Porsche 997: How to Open the Hood with a Dead Battery

At some point in our driving lifetime, just about everyone will experience a dead battery at least once. It is best to be prepared for such an occurrence with the knowledge of the specific procedure to get you back on the road.

March 20, 2015

This article applies to the Porsche 997 (2005-2012).

Technology is great, until it’s not. With all of the electrical components at our fingertips today, we tend to rely on the fact that we can simply “push a button." Well, if you have to access a dead battery, no amount of button pushing will open your lid. With no manual release readily accessible, Porsche relies on another method to get you on your way. It is a good idea to be familiar with this procedure and have everything ready before that day eventually arrives.

Materials Needed

  • Fuse puller
  • Car battery charger (or donor battery and jumper cables)

If your battery is dead, there is a good chance that your key is stuck in the ignition lock. If not, skip to Step 2. If so, the emergency key removal procedure will be necessary.

Step 1 – Key removal (if necessary)

Turn the ignition key counter-clockwise. Insert a small pointed object (paperclip, pen, etc.) into the opening on the ignition lock. Applying slight pressure into the opening will free the key for removal.

Figure 1. Ignition lock release.

Step 2 – Locate the fuse panel and remove the panel cover

The fuse panel is located on the outboard side of the driver-side footwell.

Figure 2. Fuse panel location.

Step 3 – Pull out the positive terminal located in the fuse box

The positive terminal will be red. Using a fuse puller, extract the positive terminal post from the panel.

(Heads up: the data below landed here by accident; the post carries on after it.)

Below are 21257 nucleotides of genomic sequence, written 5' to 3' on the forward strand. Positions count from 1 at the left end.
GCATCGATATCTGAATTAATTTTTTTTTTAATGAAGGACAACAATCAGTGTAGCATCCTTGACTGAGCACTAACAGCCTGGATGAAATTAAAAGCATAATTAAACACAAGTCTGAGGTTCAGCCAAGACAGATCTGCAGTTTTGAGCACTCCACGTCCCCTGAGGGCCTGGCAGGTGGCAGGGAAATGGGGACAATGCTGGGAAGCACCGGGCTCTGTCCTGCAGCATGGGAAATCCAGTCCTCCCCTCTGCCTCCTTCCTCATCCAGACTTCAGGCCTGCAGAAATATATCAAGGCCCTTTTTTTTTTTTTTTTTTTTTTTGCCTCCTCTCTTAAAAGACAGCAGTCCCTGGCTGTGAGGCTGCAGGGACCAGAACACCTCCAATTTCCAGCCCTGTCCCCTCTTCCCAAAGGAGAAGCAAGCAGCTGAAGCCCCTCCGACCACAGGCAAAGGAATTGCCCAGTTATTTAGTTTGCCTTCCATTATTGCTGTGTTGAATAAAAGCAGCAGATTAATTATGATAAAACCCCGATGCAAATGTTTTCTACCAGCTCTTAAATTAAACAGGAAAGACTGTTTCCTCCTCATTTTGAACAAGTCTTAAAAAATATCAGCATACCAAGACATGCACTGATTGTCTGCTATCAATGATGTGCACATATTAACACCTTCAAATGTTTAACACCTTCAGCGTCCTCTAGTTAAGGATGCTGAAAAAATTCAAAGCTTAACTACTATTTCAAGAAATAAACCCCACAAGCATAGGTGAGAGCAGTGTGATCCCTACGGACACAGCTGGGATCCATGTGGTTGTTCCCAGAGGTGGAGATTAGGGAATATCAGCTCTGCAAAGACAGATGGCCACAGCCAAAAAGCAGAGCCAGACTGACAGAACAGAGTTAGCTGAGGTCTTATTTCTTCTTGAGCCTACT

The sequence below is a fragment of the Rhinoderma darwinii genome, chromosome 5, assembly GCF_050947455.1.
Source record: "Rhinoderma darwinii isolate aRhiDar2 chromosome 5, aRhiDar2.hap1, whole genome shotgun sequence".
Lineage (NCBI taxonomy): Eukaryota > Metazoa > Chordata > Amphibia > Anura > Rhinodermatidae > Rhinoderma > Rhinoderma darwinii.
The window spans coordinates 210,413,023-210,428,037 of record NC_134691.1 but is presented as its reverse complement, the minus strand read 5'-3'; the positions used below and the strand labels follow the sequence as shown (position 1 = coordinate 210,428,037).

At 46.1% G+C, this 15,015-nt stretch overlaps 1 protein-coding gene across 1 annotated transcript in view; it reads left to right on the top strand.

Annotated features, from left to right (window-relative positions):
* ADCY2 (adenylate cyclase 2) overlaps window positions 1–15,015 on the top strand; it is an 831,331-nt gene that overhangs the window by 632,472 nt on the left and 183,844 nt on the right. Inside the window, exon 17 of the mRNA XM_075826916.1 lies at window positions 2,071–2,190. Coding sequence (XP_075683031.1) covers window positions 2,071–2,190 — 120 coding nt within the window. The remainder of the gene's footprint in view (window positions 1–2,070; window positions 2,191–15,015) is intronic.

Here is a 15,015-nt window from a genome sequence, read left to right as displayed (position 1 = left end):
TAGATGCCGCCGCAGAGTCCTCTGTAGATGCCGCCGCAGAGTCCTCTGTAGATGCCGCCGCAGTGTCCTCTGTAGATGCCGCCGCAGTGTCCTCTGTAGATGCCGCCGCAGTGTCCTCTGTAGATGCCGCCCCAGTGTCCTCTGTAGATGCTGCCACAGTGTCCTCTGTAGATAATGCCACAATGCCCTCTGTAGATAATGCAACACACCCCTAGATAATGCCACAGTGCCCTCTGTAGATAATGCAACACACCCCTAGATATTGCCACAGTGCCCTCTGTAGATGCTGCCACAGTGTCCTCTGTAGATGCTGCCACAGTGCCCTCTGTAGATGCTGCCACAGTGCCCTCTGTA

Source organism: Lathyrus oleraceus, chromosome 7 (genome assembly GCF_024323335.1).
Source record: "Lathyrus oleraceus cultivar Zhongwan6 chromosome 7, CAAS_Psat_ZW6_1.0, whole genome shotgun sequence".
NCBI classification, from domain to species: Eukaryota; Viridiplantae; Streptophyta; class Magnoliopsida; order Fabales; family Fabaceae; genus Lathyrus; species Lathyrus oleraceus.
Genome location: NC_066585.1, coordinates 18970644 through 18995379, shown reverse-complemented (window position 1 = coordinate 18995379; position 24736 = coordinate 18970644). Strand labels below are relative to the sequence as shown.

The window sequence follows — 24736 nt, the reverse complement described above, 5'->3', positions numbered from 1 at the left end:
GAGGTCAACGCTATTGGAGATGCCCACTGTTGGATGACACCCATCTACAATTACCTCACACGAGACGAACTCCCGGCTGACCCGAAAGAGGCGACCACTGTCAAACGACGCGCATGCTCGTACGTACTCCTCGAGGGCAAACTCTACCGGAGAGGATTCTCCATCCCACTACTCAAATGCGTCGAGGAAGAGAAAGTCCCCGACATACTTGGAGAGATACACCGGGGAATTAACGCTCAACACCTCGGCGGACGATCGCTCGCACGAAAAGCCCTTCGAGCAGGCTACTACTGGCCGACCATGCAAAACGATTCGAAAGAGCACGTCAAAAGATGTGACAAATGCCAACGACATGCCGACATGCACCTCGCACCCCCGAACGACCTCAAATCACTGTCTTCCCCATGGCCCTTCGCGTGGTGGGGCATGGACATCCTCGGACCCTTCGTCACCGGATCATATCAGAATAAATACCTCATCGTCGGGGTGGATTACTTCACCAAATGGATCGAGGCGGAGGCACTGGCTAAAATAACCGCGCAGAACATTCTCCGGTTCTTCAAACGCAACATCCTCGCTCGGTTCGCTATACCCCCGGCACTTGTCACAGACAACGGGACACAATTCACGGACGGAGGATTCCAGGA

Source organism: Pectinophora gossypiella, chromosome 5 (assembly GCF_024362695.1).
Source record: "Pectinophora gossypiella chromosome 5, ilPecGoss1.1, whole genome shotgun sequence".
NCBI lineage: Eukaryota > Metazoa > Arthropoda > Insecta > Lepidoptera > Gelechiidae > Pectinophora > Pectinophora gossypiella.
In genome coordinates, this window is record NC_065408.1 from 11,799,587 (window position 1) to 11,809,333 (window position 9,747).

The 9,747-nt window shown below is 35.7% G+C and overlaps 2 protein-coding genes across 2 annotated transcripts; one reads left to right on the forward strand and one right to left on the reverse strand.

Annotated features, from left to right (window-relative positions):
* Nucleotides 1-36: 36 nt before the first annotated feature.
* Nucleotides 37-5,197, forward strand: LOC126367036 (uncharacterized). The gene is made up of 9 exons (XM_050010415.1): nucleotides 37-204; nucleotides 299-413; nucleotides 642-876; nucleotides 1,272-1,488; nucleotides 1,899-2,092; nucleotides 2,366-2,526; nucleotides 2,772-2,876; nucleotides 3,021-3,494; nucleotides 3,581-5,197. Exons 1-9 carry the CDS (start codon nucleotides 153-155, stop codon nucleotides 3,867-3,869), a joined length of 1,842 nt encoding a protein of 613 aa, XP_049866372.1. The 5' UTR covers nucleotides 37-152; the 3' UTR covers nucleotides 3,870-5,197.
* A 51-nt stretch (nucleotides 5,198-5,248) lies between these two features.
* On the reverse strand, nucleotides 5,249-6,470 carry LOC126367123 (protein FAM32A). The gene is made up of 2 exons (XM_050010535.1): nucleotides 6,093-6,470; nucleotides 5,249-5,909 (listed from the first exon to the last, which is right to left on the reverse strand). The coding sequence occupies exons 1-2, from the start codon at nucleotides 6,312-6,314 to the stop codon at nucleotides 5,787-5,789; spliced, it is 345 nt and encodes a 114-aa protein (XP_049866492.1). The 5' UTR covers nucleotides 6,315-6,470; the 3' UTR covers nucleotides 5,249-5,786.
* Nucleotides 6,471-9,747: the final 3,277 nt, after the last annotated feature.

Figure 3. Positive terminal post location.

Pro Tip

Although you may be able to extract the terminal post by hand, it may require a fuse puller. Check to make sure that you have a fuse puller in the fuse panel. If you do not, one can be purchased for only a few dollars at any auto parts store.

Step 4 – Attach 12v battery charger

Attach the positive cable to the fuse box terminal post. Attach the negative cable to door arrester or any unpainted metal post (door pin, bolt, etc.). If the vehicle was locked and the alarm set, the alarm may sound upon the connection of the negative cable.

Figure 4. Charger connections.

Pro Tip

Whether using a donor battery or charger, make sure that you use small grip cables as full-size jumper cables may be difficult to secure to the fuse box terminal post.

Step 5 – Unlock the battery compartment lid

Using the remote control or driver compartment hood release button, press and hold the button for about two seconds. The hood/lid should release, and the alarm will be silenced.

Step 6 – Disconnect the charger (or donor battery)

Disconnect the negative cable from the car first, then the positive cable from the fuse box terminal.

Pro Tip

While still attached to the charger or donor battery, do not allow the positive and negative cables to touch each other.

Step 7 – Secure the fuse box

Re-seat the terminal fuse box post and replace the fuse box cover.

Step 8 – Access the battery

Access the battery under the hood, then connect the jumper cable to it to recharge.

Pro Tip

On some models, there is a mechanical emergency hood release lever. It is located in the front driver-side wheel well. It will require wheel removal to locate it and thus may not be a viable option depending on the situation. Some owners have located this release and extended it so that mechanical hood release is available when the electrical release will not function.

Figure 5. Emergency release cable location.

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